The esports department announced the addition of a “Rocket League” team to the official varsity roster, making it the fourth esports team in the athletics department.
“Rocket League” is a game in which players drive rocket-powered cars to maneuver a giant soccer ball into a goal. In the competitive version, teams of three face off with a general setup of two offensive players and one defensive player, but two-versus-two remains a popular playing format. One key factor in the creation of the “Rocket League” team is the game’s understandability, “Rocket League” Club treasurer and computer science junior Skylar Sonnevelt-Bixler said.
“I mean, it’s easy,” Sonnevelt-Bixler said. “Somebody scores and that’s the game.”
The “Rocket League” Club already had a focus on esports when it was founded last semester by president and ATEC junior Brenden Strenger and vice president and computer science senior Margey Shah. Sonnevelt-Bixler said the team is likely going to funnel players to the newly-established esports team, with the club’s A and B teams moving up to varsity while the C and D teams will take their place in the club.
“We were brand new, and we got picked up and we were super stoked,” Shah said. “We started an A through D team so that just in case there were people who wanted to get better, they have the opportunity to do so, so that when UTD does pick us up, which they did, they would be ready for varsity.”
“Rocket League” is an easy-to-learn, hard-to-master game, Shah said. He added that there have been members who start at the bottom and then work their way up the in-game ranked system by improving their skills.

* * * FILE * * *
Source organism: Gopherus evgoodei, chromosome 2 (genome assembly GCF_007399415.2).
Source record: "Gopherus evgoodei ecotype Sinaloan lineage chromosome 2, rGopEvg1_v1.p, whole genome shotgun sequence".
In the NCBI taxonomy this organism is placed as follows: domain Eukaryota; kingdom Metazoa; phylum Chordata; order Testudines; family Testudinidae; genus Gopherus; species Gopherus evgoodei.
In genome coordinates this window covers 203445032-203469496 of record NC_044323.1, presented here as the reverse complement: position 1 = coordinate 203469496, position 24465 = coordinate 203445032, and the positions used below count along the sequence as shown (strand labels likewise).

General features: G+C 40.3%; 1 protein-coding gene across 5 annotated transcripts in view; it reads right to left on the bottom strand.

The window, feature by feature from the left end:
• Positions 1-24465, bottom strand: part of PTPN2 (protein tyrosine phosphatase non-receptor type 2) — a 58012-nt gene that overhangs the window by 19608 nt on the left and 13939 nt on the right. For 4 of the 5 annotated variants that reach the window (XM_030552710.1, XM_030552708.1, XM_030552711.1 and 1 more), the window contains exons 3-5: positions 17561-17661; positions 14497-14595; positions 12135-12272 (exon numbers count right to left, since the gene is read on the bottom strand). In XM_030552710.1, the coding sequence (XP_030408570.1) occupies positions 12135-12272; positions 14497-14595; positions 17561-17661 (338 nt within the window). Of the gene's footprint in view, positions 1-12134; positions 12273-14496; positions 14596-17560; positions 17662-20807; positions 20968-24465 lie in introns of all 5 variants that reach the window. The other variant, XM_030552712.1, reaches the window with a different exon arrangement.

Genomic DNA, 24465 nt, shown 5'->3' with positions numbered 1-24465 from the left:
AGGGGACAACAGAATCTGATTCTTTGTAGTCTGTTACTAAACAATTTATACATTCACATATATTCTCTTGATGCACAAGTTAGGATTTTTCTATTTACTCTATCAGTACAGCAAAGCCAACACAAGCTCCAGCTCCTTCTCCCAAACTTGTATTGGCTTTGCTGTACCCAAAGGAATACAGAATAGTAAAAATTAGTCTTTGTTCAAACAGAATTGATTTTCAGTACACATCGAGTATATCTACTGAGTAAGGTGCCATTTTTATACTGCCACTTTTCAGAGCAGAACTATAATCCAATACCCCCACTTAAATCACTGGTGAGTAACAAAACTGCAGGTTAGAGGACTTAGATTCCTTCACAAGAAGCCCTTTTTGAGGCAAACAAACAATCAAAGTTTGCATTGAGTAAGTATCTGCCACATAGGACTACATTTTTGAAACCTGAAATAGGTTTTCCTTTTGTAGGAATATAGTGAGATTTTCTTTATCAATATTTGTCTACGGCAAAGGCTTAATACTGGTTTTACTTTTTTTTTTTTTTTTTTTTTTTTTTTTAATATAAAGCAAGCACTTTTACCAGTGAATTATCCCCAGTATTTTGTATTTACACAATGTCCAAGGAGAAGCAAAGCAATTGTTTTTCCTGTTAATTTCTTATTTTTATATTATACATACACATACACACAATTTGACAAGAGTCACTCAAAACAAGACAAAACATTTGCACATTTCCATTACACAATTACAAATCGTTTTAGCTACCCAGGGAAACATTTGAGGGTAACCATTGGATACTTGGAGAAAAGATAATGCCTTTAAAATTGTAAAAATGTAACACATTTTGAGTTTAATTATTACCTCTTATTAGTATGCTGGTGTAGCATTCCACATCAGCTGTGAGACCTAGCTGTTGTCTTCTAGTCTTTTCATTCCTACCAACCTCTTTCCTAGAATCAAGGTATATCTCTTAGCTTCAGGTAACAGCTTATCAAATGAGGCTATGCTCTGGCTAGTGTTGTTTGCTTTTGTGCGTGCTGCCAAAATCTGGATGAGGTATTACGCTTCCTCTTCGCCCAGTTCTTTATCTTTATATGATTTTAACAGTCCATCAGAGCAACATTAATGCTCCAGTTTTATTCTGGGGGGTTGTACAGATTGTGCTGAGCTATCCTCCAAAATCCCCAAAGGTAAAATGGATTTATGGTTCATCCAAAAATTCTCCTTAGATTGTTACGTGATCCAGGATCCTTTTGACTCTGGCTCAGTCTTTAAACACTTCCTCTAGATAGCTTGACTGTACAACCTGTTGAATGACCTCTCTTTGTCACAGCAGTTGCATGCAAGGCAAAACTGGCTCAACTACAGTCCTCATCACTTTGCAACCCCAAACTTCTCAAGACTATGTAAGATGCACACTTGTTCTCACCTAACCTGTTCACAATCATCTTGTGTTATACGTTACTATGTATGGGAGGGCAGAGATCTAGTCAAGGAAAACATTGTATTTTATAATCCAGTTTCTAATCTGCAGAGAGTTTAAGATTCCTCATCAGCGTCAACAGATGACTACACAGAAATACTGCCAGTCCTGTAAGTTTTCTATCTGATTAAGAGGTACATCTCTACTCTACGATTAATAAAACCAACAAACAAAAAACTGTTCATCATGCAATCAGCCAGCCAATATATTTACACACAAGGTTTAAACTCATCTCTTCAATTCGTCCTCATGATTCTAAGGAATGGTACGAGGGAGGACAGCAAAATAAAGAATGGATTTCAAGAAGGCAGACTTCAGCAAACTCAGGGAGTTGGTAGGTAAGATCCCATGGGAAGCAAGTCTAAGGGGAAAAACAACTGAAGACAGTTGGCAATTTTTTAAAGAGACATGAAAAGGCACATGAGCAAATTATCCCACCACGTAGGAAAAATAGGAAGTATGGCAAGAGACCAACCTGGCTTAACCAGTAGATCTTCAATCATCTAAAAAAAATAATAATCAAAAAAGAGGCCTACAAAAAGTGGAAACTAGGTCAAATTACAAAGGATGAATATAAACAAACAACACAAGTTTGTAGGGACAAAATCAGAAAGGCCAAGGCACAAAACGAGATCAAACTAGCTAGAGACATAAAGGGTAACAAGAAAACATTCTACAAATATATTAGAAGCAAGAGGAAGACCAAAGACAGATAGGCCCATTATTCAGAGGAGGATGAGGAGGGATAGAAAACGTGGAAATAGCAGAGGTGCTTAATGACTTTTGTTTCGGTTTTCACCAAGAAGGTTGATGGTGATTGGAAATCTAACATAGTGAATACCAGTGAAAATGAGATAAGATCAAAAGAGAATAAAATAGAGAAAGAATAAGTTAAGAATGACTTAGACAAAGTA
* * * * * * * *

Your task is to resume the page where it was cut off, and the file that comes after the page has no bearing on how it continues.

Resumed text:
“We’ve had people go from the lowest tier to champion and to grand champion, the highest tiers of the game,” he said.
“Rocket League” is growing as an esport, and there is local competition already present. UNT and UTA also have teams competing in “Rocket League” in a similar way that the UTD club was representing the university before it was an official varsity team. UNT has a “Coming Soon!” message on their page for a varsity “Rocket League” team, while UTA only has a varsity Overwatch team.
“Well, I think every team, every school can do what they want. And for us it’s based on the popularity and the growth of the games,” Bill Pettit, head of intercollegiate athletics said. “If one day ‘League of Legends’ becomes unpopular and not played, then I could see us dropping it and adding whatever the next game is out there.”
Tryouts for the varsity team will be held from Oct. 28 through Nov. 1, and more information can be found in the UTD Esports Discord server.
“These guys have been grinding, they’ve been getting better and there’s going to be a challenge for me too at this point,” Shah said. “Since all the UTD players have become so good, I’m going to need to turn my monitor on.”